Then one day, out of the blue, after seven years, I decided today was the day, no matter what. In this instance I decided I couldn’t use hide glue because of the requirement of bringing the warped piece back into the correct plane. I needed more open time so I decided to use my old friend Franklin’s Tite-Bond, a yellow aliphatic resin wood glue with a decent open time. Since I had to work both horizontally, to close the gap, and vertically to align the warped piece, I had to work in stages to set the clamps and the bring pressure on the entire assembly gradually and evenly.

First, I opened the crack slightly by inserting a small wooden wedge. Then I cleaned out the old glue as well as I could using a small razor knife. This was important since glue doesn’t stick to glue. Then working from both the top and underneath I squeezed glue into the crack and spread it evenly using a thin blade glue knife, wiping off the excess with a damp rag.

Then I had to create the parallel clamping sides. Clamping an oak table runner to the center of the round end using a pipe clamp was the start, being careful to cushion the oak with a rag so as not to mar the table. Then clamps were applied snugly, but not too tight, from each end of the oak piece to outer edges of the center section of the table, using wood blocks to cushion the wood from the clamp faces. Rags under each pipe clamp guarded against any damage from a slipping clamp. The slight pressure of the pipe clamps squeezed out glue from the joint, which had to be cleaned up before bringing the joint into level. Using a C-clamp, a block of wood with a smooth face was positioned over the crack at the edge of the table. Another block was used below with wax paper under each block to prevent the blocks from adhering to the table. Moderate pressure brought the joint to level. A deep-throated Jorgensen-style wooden clamp was used toward the center of the table at the other end of the joint to assure its level state.

Slowly all the clamps were tightened evenly in succession until the open joint was tight and level. The joint had to checked by feel to make sure it was level at all points along it. Then any excess glue squeezed from the joint was cleaned up with a damp rag both underneath and on top of the table.

The next day the clamps were removed, excess dried glue was removed and the demons were sent home, leaving a tight level joint and a relieved owner.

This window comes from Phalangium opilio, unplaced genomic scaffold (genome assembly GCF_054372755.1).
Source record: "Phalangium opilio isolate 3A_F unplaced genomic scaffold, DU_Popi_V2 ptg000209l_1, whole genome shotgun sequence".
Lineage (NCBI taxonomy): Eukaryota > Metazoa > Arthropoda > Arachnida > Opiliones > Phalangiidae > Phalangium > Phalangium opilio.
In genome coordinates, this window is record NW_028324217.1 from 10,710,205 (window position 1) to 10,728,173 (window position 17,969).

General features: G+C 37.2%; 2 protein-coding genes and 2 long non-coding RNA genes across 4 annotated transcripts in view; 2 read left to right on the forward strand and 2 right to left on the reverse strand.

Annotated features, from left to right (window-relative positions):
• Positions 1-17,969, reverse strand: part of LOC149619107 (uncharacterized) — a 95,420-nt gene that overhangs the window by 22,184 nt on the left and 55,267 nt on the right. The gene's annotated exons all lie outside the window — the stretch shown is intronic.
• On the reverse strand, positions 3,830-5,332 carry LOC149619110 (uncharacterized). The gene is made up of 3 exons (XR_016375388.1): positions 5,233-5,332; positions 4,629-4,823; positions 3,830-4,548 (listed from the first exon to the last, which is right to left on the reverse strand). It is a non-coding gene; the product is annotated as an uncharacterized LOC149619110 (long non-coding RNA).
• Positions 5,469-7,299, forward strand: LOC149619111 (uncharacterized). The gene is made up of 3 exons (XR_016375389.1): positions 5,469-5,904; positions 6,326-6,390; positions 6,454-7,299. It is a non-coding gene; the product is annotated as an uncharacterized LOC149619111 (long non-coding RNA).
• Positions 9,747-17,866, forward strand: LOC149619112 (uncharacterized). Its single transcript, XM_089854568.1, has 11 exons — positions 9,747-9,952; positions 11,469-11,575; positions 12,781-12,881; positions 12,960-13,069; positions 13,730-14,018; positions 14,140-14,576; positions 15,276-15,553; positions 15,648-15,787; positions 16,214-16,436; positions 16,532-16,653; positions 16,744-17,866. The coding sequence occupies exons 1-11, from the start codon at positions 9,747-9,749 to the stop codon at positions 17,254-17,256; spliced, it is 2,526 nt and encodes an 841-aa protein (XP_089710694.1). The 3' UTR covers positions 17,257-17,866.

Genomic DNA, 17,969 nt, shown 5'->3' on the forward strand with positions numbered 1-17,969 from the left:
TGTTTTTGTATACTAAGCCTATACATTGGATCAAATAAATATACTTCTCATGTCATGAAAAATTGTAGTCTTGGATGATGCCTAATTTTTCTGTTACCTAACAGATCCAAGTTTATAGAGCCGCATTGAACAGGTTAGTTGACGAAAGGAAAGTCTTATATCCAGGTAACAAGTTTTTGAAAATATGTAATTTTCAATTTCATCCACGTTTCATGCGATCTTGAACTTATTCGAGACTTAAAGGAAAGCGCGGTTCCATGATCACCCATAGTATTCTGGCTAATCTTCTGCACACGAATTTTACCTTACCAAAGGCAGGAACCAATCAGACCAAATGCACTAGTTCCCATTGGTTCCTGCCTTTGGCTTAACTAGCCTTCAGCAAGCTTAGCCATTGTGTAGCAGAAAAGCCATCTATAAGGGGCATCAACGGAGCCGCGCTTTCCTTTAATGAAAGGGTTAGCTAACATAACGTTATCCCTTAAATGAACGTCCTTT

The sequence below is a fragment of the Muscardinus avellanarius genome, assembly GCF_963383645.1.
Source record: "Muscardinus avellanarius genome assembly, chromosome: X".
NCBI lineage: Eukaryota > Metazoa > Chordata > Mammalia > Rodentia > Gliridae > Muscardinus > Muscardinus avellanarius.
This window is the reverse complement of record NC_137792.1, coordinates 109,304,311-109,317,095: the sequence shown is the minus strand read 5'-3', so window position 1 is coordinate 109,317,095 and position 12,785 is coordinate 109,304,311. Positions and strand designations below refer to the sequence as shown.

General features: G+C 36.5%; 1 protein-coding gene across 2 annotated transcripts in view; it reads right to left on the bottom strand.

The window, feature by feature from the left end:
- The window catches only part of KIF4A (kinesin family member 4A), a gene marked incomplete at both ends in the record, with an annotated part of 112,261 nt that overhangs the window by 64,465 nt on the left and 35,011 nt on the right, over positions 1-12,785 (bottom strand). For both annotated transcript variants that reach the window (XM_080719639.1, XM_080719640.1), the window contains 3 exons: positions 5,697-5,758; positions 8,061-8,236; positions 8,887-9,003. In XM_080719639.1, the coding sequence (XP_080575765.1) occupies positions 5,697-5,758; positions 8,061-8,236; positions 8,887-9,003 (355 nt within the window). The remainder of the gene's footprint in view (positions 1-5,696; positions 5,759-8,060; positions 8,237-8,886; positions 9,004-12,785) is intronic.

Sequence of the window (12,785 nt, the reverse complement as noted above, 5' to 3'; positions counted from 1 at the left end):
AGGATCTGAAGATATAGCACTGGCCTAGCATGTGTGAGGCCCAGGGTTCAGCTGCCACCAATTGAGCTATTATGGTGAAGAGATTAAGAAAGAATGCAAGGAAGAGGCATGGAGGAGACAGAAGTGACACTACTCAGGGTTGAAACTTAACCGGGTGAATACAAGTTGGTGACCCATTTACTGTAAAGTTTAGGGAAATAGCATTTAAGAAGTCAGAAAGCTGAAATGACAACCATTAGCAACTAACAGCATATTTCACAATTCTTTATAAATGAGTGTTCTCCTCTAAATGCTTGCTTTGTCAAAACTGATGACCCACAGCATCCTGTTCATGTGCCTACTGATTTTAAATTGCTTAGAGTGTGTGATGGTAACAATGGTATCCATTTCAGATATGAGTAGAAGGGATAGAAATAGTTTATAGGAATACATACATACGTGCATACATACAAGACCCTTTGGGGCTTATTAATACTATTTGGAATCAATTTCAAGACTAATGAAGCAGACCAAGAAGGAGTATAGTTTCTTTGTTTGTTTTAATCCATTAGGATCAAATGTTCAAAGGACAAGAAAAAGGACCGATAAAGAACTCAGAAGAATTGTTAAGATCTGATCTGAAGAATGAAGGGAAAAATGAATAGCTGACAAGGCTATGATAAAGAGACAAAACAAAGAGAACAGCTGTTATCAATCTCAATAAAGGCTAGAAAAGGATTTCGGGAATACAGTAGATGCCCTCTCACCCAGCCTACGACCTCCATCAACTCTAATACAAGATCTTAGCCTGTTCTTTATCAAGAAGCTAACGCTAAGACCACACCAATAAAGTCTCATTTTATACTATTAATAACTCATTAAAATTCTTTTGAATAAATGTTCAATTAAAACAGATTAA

Send comments, questions and pictures to Fred Taylor at P.O. Box 215, Crystal River, FL 34423 or email them to him at info@furnituredetective.com.

Visit Fred’s website at www.furnituredetective.com. His book How To Be a Furniture Detective is available for $18.95 plus $3 shipping. Send check or money order for $21.95 to Fred Taylor, P.O. Box 215, Crystal Fiver, FL, 34423.

Fred and Gail Taylor’s DVD, Identification of Older & Antique Furniture ($17 + $3 S&H) is also available at the same address. For more information call 800-387-6377, fax 352-563-2916, or info@furnituredetective.com. All items are also available directly from his website.


ADDITIONAL IMAGES OF NOTE


One of the joints in this tabletop opened, requiring gluing and clamping.

One of the joints in this tabletop opened, requiring gluing and clamping.

After opening up the crack wide enough to clean out the old glue, fresh yellow glues was applied liberally to the area of the open joint.

After opening up the crack wide enough to clean out the old glue, fresh yellow glues was applied liberally to the area of the open joint.

Clasping a long straight piece to the top of the curve at the end of the table gave a straight edge to clamp to on the outside edge of the curve.

Clasping a long straight piece to the top of the curve at the end of the table gave a straight edge to clamp to on the outside edge of the curve.

A large C-clamp and wooden blocks surfaced with wax paper made sure the joint was level before applying pressure on the long clamps.

A large C-clamp and wooden blocks surfaced with wax paper made sure the joint was level before applying pressure on the long clamps.

A deep-throated Jorgensen clamp was used in the middle of the table to keep the joint level.

A deep-throated Jorgensen clamp was used in the middle of the table to keep the joint level.

This is how the table looked with all clamps in place.

This is how the table looked with all clamps in place.